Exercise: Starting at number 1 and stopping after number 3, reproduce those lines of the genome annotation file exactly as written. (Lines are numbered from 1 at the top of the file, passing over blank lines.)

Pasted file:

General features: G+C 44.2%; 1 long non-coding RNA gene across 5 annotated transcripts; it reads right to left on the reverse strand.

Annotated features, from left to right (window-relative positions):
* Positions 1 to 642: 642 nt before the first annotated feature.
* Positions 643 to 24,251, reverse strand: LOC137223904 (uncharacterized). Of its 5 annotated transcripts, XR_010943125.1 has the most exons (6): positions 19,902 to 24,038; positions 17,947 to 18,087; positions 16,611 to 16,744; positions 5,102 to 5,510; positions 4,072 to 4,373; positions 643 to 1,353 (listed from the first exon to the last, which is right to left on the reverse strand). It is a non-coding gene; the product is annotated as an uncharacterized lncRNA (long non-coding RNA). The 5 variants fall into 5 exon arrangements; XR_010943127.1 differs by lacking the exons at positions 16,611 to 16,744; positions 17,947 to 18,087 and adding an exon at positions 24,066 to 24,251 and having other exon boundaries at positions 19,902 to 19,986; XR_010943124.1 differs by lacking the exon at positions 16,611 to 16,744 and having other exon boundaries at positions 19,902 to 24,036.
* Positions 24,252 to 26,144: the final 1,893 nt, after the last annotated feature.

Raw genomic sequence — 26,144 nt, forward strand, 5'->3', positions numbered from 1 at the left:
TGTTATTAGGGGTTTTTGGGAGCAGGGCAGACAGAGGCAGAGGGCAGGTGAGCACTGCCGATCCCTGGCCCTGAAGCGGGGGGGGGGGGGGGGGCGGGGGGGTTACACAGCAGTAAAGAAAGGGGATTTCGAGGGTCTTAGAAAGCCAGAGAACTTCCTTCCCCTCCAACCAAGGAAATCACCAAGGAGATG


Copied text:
General features: G+C 44.2%; 1 long non-coding RNA gene across 5 annotated transcripts; it reads right to left on the reverse strand.

Annotated features, from left to right (window-relative positions):
* Positions 1 to 642: 642 nt before the first annotated feature.